Kenya: Government spends over $5.7m to monitor social media ahead of elections

The Communication Authority of Kenya (CAK) has announced stringent rules for broadcasters, ICT practitioners and social media users as the country gears up for the 8 August general elections.

Francis Wangusi, Director General of the Communication Authority said, “We are in a position now to do social media monitoring.”

Although Wangusi did not delve into what kind of system they purchased, mainstream media reported that the system is pegged at Kshs 600 million.

The CAK also stated it would nab those “who are hiding behind social media to try and propagate hate speech and use it to abuse.”

Ngene Gituku, CAK Chairman, said that in addition to monitoring social media, broadcasters would also be monitored – specifically to ensure digital inclusion.

“It is equally important that in the era of ICT, focus must be directed to ensure digital inclusion of all persons. In the regard, the Authority would wish to take this opportunity to call upon broadcasters to provide sign language inserts or subtitles in all newscasts, educational programmes, information relating to emergencies and in all programmes covering events of national significance. The general elections are recognised as events in this category,” Gituku said.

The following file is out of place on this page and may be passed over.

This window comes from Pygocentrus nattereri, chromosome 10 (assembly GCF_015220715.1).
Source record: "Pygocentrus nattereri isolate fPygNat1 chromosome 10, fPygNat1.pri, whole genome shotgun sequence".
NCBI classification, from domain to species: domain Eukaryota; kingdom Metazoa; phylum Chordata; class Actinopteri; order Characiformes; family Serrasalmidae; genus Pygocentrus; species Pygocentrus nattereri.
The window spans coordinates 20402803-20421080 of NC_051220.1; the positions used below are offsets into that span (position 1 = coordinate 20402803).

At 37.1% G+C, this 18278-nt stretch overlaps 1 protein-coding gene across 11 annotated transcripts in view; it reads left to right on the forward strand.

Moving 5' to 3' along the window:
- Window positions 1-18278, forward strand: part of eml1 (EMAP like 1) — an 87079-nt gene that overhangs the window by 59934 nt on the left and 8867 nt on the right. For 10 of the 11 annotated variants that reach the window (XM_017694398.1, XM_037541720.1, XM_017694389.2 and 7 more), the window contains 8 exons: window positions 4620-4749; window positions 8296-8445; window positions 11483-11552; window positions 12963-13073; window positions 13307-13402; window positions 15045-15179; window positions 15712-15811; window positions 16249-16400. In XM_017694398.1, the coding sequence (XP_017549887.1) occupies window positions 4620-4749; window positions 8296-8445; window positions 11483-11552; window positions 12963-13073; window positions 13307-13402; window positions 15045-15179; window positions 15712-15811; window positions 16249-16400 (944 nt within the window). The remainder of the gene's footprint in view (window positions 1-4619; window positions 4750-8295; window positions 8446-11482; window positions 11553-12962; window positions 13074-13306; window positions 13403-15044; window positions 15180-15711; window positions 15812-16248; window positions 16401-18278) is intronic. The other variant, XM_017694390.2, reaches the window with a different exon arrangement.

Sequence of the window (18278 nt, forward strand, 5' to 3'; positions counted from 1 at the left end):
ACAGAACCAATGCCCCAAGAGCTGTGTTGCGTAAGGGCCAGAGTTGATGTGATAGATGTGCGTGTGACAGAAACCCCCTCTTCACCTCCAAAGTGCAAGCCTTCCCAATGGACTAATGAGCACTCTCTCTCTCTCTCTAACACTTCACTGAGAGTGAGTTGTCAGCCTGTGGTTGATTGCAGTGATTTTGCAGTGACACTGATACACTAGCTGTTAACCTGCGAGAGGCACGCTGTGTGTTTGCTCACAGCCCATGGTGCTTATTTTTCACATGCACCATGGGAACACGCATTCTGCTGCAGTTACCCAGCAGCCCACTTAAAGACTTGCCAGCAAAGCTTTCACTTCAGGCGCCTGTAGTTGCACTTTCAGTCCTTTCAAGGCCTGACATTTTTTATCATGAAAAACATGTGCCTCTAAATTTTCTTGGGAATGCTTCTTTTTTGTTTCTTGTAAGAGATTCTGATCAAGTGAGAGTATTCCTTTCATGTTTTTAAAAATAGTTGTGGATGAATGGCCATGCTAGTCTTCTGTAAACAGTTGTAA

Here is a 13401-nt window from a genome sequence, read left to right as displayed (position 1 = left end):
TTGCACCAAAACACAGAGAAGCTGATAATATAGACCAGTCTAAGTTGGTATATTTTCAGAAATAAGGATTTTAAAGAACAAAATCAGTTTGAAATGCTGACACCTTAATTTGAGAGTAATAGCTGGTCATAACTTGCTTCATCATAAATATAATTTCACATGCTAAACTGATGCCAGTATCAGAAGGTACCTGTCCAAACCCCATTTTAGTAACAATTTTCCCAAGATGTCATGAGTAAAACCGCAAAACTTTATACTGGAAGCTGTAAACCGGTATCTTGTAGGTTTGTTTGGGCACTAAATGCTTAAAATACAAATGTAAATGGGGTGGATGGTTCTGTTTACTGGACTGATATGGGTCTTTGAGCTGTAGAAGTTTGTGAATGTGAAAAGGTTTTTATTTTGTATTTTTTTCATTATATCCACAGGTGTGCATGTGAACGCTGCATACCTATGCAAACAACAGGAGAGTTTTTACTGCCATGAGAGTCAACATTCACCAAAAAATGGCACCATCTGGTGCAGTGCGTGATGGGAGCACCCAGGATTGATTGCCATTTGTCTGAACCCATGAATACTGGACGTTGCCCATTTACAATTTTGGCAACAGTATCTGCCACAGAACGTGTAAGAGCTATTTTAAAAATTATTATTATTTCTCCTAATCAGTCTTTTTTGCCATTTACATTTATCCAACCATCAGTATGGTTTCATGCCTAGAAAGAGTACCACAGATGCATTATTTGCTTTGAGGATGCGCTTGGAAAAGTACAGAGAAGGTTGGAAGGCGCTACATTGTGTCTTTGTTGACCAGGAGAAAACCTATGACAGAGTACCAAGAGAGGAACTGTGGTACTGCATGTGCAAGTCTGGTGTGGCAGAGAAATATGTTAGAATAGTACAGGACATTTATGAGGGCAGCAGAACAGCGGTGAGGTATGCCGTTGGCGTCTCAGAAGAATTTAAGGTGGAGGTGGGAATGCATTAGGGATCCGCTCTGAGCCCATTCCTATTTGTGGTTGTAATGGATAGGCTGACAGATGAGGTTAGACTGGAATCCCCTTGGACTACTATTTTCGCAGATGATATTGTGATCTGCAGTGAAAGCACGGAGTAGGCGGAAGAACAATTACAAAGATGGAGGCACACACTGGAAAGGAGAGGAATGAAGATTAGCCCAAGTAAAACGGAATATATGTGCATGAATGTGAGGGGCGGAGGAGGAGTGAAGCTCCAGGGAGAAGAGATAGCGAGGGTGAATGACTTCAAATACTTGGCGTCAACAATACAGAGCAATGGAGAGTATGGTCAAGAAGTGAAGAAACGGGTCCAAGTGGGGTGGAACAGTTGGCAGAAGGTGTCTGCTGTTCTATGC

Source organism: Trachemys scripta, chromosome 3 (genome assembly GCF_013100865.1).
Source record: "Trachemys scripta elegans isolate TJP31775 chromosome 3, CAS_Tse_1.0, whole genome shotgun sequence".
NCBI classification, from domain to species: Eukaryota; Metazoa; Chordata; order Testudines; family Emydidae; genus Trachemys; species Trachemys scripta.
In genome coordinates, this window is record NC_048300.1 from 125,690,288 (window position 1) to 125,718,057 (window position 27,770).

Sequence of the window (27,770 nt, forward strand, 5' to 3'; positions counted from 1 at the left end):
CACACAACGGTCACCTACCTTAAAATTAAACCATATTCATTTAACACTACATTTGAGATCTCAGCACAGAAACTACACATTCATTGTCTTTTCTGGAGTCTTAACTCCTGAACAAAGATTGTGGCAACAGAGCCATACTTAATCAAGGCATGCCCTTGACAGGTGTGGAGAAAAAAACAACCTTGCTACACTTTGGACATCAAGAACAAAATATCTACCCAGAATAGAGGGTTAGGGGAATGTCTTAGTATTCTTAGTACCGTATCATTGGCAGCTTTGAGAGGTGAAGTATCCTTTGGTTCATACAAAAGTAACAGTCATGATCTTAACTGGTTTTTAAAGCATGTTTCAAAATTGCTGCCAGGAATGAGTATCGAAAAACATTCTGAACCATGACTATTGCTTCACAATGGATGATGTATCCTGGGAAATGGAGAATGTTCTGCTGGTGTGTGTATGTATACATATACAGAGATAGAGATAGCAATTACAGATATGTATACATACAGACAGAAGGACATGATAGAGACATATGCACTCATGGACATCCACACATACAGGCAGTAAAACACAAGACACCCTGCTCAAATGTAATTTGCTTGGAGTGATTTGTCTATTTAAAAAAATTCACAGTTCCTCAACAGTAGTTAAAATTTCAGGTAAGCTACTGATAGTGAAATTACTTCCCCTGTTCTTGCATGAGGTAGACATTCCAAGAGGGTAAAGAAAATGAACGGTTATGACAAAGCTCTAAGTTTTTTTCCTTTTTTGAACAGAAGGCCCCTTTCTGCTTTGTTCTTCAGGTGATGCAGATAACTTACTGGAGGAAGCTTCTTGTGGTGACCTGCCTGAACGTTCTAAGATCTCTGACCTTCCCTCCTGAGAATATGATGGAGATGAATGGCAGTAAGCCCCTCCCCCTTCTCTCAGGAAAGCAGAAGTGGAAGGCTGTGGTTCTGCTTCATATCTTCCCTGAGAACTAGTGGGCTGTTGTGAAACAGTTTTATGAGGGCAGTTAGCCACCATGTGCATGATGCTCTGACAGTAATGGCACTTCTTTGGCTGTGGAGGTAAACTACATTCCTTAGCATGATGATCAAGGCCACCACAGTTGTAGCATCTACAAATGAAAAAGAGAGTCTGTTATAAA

Media watchdog Global Voices has expressed fears that this move would create an opportunity for Kenya to shut down the internet during the elections, as has been the case in Uganda, The Gambia and Ethiopia.

The organisation noted that “during the 2007 elections, the Kenyan government ordered the shutdown of all media houses’ transmission signals during vote tallying in an election whose results became highly disputed leading to post election violence that cost thousands of Kenyan lives. But social media and Internet-based communication have come a long way since then. It remains to be seen what impacts a shutdown of this magnitude would have today.”

The CAK has said that it would enforce these regulations to avoid pre- and post election violence as witnessed in the country during the 2007 general elections.